As delineations between academic disciplines blur, and educational and social activities intertwine, traditional categories of spaces that once supported distinct learning activities are less useful and may do more to restrict than enable learning (Bloland, 2005). We are witnessing a transition towards less specialized, free-form spaces in which students spend more time in diverse learning pursuits, deriving a wider range of educational benefits (Dugdale, 2009). With the eschewal of the simple, lectern-centered classroom, it is increasingly important that designers deliberate upon the evolving form and function of educational facilities. Greater mobility and accessibility offers students an array of choices for their study environments, and they tend to gravitate towards those spaces that they most enjoy using (Dugdale, 2009). If the designer does not devise the right sorts of learning spaces, students may not come. In today’s highly competitive world of higher education, every bit counts. Facilities that are student-friendly, aesthetically interesting, and accommodating to different learning styles and pedagogies undoubtedly influence students’ perceptions of the academic units housed within those facilities, and innovative architecture is a key marker of prestige among colleges and universities as a whole.

One challenge for designers thus becomes locating the proper balance between formal and informal learning spaces, while enhancing opportunities for student-student and student-instructor interactivity, and the use of social technological applications requisite to contemporary educational practice, all within a historical context that is mutable only to a point. The recent renovation and expansion of the William Johnston Building (1939/2011) on the campus of Florida State University serves as an informative case study of one approach to repurposing and expanding a historic building, in which traditional educational spaces of historical section co-exist with more flexible, programmatically under-defined newly-designed areas, and in which, in the amalgam, the designers attempted to create a more liberated interior architecture, or, what we have termed in Hogwartian fashion, a Building of Requirement.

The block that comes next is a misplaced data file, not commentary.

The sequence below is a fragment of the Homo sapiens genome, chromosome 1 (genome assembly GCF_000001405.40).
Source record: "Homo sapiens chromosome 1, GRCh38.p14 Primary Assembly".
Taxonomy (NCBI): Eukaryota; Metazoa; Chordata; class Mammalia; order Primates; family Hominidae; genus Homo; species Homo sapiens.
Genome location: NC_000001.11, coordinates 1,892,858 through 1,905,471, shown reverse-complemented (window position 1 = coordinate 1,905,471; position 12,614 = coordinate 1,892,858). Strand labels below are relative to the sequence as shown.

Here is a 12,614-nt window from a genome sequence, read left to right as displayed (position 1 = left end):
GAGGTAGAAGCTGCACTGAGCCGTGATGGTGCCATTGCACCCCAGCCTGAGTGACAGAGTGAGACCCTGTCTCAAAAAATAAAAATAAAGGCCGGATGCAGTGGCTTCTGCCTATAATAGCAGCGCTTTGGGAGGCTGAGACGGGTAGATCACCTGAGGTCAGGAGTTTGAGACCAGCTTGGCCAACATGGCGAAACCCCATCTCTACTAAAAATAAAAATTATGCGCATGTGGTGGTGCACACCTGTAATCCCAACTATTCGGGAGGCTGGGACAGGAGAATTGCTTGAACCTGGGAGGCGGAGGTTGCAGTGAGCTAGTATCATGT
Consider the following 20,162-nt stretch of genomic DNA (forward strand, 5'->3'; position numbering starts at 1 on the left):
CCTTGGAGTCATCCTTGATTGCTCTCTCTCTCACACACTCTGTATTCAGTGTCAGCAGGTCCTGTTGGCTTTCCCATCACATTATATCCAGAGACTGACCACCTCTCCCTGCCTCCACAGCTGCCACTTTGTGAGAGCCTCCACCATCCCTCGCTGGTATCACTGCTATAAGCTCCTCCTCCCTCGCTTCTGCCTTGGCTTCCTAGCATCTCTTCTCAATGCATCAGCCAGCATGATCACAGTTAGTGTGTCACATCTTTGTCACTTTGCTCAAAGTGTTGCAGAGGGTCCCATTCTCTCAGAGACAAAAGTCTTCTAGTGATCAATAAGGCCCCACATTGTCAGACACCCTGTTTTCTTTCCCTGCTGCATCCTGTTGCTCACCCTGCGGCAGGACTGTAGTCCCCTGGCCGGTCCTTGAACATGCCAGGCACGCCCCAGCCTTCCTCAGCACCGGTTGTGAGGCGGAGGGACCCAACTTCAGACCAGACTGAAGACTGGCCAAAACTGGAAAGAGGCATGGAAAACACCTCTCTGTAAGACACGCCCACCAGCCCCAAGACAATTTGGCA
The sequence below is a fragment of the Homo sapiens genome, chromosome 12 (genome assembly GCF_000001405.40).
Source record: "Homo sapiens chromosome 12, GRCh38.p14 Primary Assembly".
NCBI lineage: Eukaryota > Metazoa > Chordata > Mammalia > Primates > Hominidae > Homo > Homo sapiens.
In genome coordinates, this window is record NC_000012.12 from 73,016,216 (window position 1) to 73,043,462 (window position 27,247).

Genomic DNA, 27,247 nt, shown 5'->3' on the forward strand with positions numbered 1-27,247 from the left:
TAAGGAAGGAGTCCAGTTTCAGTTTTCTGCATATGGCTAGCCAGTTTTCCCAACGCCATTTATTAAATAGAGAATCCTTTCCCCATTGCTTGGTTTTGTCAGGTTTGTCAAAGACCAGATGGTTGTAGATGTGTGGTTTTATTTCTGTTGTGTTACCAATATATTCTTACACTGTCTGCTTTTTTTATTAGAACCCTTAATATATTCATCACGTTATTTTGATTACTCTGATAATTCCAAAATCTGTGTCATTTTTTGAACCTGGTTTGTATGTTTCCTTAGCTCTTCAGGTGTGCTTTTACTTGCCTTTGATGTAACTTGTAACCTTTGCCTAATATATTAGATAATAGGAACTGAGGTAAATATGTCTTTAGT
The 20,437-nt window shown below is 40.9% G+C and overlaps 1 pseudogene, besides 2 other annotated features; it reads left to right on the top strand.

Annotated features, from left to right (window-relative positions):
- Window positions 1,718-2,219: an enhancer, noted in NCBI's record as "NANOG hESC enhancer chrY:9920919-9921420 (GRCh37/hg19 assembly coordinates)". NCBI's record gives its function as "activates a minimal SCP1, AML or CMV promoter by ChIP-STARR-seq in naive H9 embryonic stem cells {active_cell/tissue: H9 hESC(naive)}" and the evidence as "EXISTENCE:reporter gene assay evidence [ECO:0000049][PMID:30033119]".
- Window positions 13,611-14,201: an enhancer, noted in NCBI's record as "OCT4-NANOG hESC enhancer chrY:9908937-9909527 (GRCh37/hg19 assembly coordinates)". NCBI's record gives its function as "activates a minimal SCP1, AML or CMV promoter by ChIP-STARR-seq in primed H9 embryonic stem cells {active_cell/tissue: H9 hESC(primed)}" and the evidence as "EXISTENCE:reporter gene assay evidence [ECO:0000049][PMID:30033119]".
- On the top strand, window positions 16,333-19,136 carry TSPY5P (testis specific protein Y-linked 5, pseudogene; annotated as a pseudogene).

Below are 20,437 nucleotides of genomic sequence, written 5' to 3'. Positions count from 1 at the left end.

In J.K. Rowling’s world of Harry Potter, the “room of requirement” (also known as the “come and go room”) is a secret room in Hogwarts Castle that materializes when someone needs it, and assumes the shape and form most conducive to its intended uses at the moment. “Because it is a room that a person can only enter when they have real need of it. Sometimes it is there, and sometimes it is not, but when it appears, it is always equipped for the seeker’s needs.” (Rowling, Harry Potter and the Order of the Phoenix, 2004).

The Historic William Johnston Building

The William Johnston Building (WJB) (1939) was originally built as the main dining hall for the Florida State College for Women (FSCW). The New Dining Hall was designed by Rudolph Weaver, architect for the Florida Board of Control during the Depression-era Work Projects Administration. A brick-clad concrete and steel structure, it was designed and decorated in the Jacobean revival, collegiate gothic style that prevailed on American university campuses at the time (Bryn Mawr College, 2001).

Figure 1

Figure 1. The William Johnston Building (1939). State Archives of Florida, Florida Memory,